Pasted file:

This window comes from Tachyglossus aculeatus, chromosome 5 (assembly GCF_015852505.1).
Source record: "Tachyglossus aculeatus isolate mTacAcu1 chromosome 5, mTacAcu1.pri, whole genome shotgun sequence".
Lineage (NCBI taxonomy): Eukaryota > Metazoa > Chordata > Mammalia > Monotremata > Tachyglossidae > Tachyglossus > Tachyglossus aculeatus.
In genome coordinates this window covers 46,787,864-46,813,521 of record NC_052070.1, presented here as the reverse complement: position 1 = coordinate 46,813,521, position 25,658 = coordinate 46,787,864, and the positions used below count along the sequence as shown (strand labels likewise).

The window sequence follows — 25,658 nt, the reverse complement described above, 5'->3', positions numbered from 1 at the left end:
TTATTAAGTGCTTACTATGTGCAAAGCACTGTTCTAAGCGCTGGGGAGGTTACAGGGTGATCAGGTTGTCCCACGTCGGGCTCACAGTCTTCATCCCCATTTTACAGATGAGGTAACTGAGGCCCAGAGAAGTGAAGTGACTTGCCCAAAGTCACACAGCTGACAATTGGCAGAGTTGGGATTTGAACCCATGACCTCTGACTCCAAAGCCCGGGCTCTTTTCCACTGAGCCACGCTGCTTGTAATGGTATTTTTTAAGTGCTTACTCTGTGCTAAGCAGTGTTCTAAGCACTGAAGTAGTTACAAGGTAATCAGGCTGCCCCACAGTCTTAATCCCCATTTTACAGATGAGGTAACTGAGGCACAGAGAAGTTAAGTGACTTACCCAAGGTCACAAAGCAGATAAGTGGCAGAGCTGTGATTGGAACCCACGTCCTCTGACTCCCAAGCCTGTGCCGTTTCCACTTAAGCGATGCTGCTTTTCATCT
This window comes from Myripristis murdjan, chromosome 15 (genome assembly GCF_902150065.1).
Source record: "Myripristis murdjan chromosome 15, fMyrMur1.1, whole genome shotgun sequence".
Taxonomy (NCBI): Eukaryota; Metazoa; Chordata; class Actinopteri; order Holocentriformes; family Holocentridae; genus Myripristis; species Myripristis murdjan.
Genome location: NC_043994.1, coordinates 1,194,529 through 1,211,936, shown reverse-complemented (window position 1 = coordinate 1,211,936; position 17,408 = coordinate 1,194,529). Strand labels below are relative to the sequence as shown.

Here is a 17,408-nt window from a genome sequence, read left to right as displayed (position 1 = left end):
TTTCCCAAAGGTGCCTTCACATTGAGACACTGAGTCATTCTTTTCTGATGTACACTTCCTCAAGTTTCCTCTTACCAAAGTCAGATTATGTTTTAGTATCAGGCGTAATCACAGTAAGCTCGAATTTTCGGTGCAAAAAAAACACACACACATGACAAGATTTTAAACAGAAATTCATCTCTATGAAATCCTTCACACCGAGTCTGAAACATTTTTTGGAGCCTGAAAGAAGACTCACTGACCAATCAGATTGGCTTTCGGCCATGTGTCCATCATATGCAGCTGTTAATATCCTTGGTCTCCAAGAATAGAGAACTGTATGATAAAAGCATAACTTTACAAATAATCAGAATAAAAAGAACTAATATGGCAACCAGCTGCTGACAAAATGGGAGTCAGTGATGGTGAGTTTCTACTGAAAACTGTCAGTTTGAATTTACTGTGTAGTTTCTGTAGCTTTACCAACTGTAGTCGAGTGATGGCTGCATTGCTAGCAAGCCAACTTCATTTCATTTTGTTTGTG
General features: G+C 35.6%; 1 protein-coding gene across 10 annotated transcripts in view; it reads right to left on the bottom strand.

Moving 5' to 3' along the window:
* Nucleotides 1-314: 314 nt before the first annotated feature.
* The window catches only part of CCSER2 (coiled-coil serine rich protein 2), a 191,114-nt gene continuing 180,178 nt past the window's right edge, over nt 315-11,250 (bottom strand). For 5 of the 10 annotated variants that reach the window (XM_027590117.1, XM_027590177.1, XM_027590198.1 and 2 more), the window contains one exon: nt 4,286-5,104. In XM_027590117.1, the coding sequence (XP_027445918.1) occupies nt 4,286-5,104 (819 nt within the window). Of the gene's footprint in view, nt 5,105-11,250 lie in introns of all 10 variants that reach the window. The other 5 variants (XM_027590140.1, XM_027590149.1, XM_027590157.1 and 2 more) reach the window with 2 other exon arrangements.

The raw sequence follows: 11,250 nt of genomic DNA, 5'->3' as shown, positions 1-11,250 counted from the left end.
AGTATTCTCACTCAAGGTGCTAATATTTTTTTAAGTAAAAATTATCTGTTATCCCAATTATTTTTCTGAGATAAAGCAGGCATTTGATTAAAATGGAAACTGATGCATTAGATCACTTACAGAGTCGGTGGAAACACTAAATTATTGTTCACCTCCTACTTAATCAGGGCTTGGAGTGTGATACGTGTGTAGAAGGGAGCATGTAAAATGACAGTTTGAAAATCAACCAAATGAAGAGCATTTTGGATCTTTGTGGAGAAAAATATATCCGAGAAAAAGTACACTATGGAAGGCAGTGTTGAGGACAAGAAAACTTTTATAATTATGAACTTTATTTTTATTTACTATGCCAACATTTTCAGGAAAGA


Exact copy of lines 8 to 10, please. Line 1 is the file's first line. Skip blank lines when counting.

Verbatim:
Source record: "Myripristis murdjan chromosome 15, fMyrMur1.1, whole genome shotgun sequence".
Taxonomy (NCBI): Eukaryota; Metazoa; Chordata; class Actinopteri; order Holocentriformes; family Holocentridae; genus Myripristis; species Myripristis murdjan.
Genome location: NC_043994.1, coordinates 1,194,529 through 1,211,936, shown reverse-complemented (window position 1 = coordinate 1,211,936; position 17,408 = coordinate 1,194,529). Strand labels below are relative to the sequence as shown.